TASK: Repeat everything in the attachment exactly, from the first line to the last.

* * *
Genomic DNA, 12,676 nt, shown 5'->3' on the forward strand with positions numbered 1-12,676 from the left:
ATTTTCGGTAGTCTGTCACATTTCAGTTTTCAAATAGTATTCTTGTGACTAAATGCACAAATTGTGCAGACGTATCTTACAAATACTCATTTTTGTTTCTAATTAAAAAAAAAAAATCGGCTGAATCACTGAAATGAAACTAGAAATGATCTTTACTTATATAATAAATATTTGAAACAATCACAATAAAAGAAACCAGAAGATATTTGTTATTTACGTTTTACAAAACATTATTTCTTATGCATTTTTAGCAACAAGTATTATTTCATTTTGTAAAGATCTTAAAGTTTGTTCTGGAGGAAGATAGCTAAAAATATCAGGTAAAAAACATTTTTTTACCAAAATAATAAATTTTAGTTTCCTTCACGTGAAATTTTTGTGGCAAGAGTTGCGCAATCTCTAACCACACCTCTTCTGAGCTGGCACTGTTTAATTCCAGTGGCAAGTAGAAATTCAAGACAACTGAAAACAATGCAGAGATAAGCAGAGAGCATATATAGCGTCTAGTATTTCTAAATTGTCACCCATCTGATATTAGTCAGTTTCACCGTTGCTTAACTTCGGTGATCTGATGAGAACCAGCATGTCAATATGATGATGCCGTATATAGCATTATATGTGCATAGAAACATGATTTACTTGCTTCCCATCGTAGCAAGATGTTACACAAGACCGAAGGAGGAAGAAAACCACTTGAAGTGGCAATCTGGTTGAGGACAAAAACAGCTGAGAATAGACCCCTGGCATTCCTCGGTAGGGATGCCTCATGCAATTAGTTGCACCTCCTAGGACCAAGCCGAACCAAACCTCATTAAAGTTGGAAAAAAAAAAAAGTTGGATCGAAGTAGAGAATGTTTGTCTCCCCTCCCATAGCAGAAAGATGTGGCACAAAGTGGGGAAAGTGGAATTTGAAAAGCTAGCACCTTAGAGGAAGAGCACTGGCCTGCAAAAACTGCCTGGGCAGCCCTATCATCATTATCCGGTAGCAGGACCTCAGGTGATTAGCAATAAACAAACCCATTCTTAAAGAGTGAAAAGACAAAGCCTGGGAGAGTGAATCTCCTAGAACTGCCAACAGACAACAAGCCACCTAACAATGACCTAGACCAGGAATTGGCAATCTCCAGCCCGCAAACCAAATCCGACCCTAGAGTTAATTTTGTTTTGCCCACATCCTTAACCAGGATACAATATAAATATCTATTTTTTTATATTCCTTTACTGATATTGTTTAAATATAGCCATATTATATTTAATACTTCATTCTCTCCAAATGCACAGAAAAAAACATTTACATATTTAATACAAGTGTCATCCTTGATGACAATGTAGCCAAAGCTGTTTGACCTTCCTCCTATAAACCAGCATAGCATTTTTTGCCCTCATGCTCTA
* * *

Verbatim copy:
Genomic DNA, 12,676 nt, shown 5'->3' on the forward strand with positions numbered 1-12,676 from the left:
ATTTTCGGTAGTCTGTCACATTTCAGTTTTCAAATAGTATTCTTGTGACTAAATGCACAAATTGTGCAGACGTATCTTACAAATACTCATTTTTGTTTCTAATTAAAAAAAAAAAATCGGCTGAATCACTGAAATGAAACTAGAAATGATCTTTACTTATATAATAAATATTTGAAACAATCACAATAAAAGAAACCAGAAGATATTTGTTATTTACGTTTTACAAAACATTATTTCTTATGCATTTTTAGCAACAAGTATTATTTCATTTTGTAAAGATCTTAAAGTTTGTTCTGGAGGAAGATAGCTAAAAATATCAGGTAAAAAACATTTTTTTACCAAAATAATAAATTTTAGTTTCCTTCACGTGAAATTTTTGTGGCAAGAGTTGCGCAATCTCTAACCACACCTCTTCTGAGCTGGCACTGTTTAATTCCAGTGGCAAGTAGAAATTCAAGACAACTGAAAACAATGCAGAGATAAGCAGAGAGCATATATAGCGTCTAGTATTTCTAAATTGTCACCCATCTGATATTAGTCAGTTTCACCGTTGCTTAACTTCGGTGATCTGATGAGAACCAGCATGTCAATATGATGATGCCGTATATAGCATTATATGTGCATAGAAACATGATTTACTTGCTTCCCATCGTAGCAAGATGTTACACAAGACCGAAGGAGGAAGAAAACCACTTGAAGTGGCAATCTGGTTGAGGACAAAAACAGCTGAGAATAGACCCCTGGCATTCCTCGGTAGGGATGCCTCATGCAATTAGTTGCACCTCCTAGGACCAAGCCGAACCAAACCTCATTAAAGTTGGAAAAAAAAAAAAGTTGGATCGAAGTAGAGAATGTTTGTCTCCCCTCCCATAGCAGAAAGATGTGGCACAAAGTGGGGAAAGTGGAATTTGAAAAGCTAGCACCTTAGAGGAAGAGCACTGGCCTGCAAAAACTGCCTGGGCAGCCCTATCATCATTATCCGGTAGCAGGACCTCAGGTGATTAGCAATAAACAAACCCATTCTTAAAGAGTGAAAAGACAAAGCCTGGGAGAGTGAATCTCCTAGAACTGCCAACAGACAACAAGCCACCTAACAATGACCTAGACCAGGAATTGGCAATCTCCAGCCCGCAAACCAAATCCGACCCTAGAGTTAATTTTGTTTTGCCCACATCCTTAACCAGGATACAATATAAATATCTATTTTTTTATATTCCTTTACTGATATTGTTTAAATATAGCCATATTATATTTAATACTTCATTCTCTCCAAATGCACAGAAAAAAACATTTACATATTTAATACAAGTGTCATCCTTGATGACAATGTAGCCAAAGCTGTTTGACCTTCCTCCTATAAACCAGCATAGCATTTTTTGCCCTCATGCTCTA